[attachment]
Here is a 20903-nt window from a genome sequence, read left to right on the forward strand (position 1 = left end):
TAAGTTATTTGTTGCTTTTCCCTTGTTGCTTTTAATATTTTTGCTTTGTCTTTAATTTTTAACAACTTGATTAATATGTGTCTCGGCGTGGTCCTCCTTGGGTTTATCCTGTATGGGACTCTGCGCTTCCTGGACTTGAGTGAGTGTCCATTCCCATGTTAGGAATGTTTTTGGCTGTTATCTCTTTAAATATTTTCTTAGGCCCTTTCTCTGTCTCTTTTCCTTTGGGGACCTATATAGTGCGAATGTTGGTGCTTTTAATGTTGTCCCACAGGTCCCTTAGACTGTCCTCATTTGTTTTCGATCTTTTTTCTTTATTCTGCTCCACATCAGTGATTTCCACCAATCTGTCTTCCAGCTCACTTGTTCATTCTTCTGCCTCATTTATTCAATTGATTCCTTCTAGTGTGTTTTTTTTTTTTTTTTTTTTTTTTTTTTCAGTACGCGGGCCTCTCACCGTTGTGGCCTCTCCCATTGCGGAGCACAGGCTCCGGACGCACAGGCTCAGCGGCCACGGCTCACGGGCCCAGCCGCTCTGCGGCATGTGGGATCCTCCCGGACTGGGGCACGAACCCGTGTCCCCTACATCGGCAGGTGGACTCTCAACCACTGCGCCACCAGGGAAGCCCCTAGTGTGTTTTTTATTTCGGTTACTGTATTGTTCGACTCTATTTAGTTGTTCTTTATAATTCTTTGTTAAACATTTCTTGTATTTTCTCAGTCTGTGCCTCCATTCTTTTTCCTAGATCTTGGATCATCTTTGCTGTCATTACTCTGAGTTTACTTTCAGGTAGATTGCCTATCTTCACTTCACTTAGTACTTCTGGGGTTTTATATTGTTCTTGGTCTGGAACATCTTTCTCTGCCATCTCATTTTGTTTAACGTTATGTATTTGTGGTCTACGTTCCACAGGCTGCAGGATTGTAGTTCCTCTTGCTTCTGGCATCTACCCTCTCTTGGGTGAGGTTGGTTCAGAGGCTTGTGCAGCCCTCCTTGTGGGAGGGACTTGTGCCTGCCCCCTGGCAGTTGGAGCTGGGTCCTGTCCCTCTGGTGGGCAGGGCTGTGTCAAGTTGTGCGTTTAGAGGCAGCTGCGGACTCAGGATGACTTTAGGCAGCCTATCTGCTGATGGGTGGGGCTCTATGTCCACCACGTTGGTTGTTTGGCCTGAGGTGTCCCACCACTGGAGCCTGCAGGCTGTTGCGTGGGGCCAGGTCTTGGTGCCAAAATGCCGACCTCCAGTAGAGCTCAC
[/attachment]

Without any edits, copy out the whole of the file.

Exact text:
Here is a 20903-nt window from a genome sequence, read left to right on the forward strand (position 1 = left end):
TAAGTTATTTGTTGCTTTTCCCTTGTTGCTTTTAATATTTTTGCTTTGTCTTTAATTTTTAACAACTTGATTAATATGTGTCTCGGCGTGGTCCTCCTTGGGTTTATCCTGTATGGGACTCTGCGCTTCCTGGACTTGAGTGAGTGTCCATTCCCATGTTAGGAATGTTTTTGGCTGTTATCTCTTTAAATATTTTCTTAGGCCCTTTCTCTGTCTCTTTTCCTTTGGGGACCTATATAGTGCGAATGTTGGTGCTTTTAATGTTGTCCCACAGGTCCCTTAGACTGTCCTCATTTGTTTTCGATCTTTTTTCTTTATTCTGCTCCACATCAGTGATTTCCACCAATCTGTCTTCCAGCTCACTTGTTCATTCTTCTGCCTCATTTATTCAATTGATTCCTTCTAGTGTGTTTTTTTTTTTTTTTTTTTTTTTTTTTTCAGTACGCGGGCCTCTCACCGTTGTGGCCTCTCCCATTGCGGAGCACAGGCTCCGGACGCACAGGCTCAGCGGCCACGGCTCACGGGCCCAGCCGCTCTGCGGCATGTGGGATCCTCCCGGACTGGGGCACGAACCCGTGTCCCCTACATCGGCAGGTGGACTCTCAACCACTGCGCCACCAGGGAAGCCCCTAGTGTGTTTTTTATTTCGGTTACTGTATTGTTCGACTCTATTTAGTTGTTCTTTATAATTCTTTGTTAAACATTTCTTGTATTTTCTCAGTCTGTGCCTCCATTCTTTTTCCTAGATCTTGGATCATCTTTGCTGTCATTACTCTGAGTTTACTTTCAGGTAGATTGCCTATCTTCACTTCACTTAGTACTTCTGGGGTTTTATATTGTTCTTGGTCTGGAACATCTTTCTCTGCCATCTCATTTTGTTTAACGTTATGTATTTGTGGTCTACGTTCCACAGGCTGCAGGATTGTAGTTCCTCTTGCTTCTGGCATCTACCCTCTCTTGGGTGAGGTTGGTTCAGAGGCTTGTGCAGCCCTCCTTGTGGGAGGGACTTGTGCCTGCCCCCTGGCAGTTGGAGCTGGGTCCTGTCCCTCTGGTGGGCAGGGCTGTGTCAAGTTGTGCGTTTAGAGGCAGCTGCGGACTCAGGATGACTTTAGGCAGCCTATCTGCTGATGGGTGGGGCTCTATGTCCACCACGTTGGTTGTTTGGCCTGAGGTGTCCCACCACTGGAGCCTGCAGGCTGTTGCGTGGGGCCAGGTCTTGGTGCCAAAATGCCGACCTCCAGTAGAGCTCAC